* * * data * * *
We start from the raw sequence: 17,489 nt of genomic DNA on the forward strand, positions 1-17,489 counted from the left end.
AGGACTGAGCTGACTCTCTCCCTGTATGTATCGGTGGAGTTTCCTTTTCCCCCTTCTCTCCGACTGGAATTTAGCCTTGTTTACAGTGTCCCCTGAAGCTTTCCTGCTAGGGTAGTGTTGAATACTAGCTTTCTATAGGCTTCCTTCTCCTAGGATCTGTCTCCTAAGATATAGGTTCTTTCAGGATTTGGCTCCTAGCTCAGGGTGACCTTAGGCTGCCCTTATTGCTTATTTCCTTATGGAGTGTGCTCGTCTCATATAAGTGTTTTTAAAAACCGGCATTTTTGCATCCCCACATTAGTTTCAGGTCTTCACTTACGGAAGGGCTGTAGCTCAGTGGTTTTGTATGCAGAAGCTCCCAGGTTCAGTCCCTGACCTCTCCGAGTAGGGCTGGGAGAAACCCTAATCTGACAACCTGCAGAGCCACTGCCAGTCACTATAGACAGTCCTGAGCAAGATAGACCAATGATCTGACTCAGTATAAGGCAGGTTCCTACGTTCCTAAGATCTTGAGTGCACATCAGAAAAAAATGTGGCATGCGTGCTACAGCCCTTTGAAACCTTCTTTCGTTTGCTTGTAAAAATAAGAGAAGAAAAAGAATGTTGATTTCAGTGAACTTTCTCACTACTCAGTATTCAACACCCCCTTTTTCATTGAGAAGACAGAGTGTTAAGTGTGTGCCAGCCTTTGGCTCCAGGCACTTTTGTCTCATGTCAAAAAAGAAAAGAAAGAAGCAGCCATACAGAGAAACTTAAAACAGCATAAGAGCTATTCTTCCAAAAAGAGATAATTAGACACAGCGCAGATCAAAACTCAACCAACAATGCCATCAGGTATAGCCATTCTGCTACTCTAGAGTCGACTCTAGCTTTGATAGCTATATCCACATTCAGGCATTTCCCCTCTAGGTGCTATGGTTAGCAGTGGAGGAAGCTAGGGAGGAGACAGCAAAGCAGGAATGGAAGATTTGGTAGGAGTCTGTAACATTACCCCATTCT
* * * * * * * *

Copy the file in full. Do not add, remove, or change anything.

We start from the raw sequence: 17,489 nt of genomic DNA on the forward strand, positions 1-17,489 counted from the left end.
AGGACTGAGCTGACTCTCTCCCTGTATGTATCGGTGGAGTTTCCTTTTCCCCCTTCTCTCCGACTGGAATTTAGCCTTGTTTACAGTGTCCCCTGAAGCTTTCCTGCTAGGGTAGTGTTGAATACTAGCTTTCTATAGGCTTCCTTCTCCTAGGATCTGTCTCCTAAGATATAGGTTCTTTCAGGATTTGGCTCCTAGCTCAGGGTGACCTTAGGCTGCCCTTATTGCTTATTTCCTTATGGAGTGTGCTCGTCTCATATAAGTGTTTTTAAAAACCGGCATTTTTGCATCCCCACATTAGTTTCAGGTCTTCACTTACGGAAGGGCTGTAGCTCAGTGGTTTTGTATGCAGAAGCTCCCAGGTTCAGTCCCTGACCTCTCCGAGTAGGGCTGGGAGAAACCCTAATCTGACAACCTGCAGAGCCACTGCCAGTCACTATAGACAGTCCTGAGCAAGATAGACCAATGATCTGACTCAGTATAAGGCAGGTTCCTACGTTCCTAAGATCTTGAGTGCACATCAGAAAAAAATGTGGCATGCGTGCTACAGCCCTTTGAAACCTTCTTTCGTTTGCTTGTAAAAATAAGAGAAGAAAAAGAATGTTGATTTCAGTGAACTTTCTCACTACTCAGTATTCAACACCCCCTTTTTCATTGAGAAGACAGAGTGTTAAGTGTGTGCCAGCCTTTGGCTCCAGGCACTTTTGTCTCATGTCAAAAAAGAAAAGAAAGAAGCAGCCATACAGAGAAACTTAAAACAGCATAAGAGCTATTCTTCCAAAAAGAGATAATTAGACACAGCGCAGATCAAAACTCAACCAACAATGCCATCAGGTATAGCCATTCTGCTACTCTAGAGTCGACTCTAGCTTTGATAGCTATATCCACATTCAGGCATTTCCCCTCTAGGTGCTATGGTTAGCAGTGGAGGAAGCTAGGGAGGAGACAGCAAAGCAGGAATGGAAGATTTGGTAGGAGTCTGTAACATTACCCCATTCT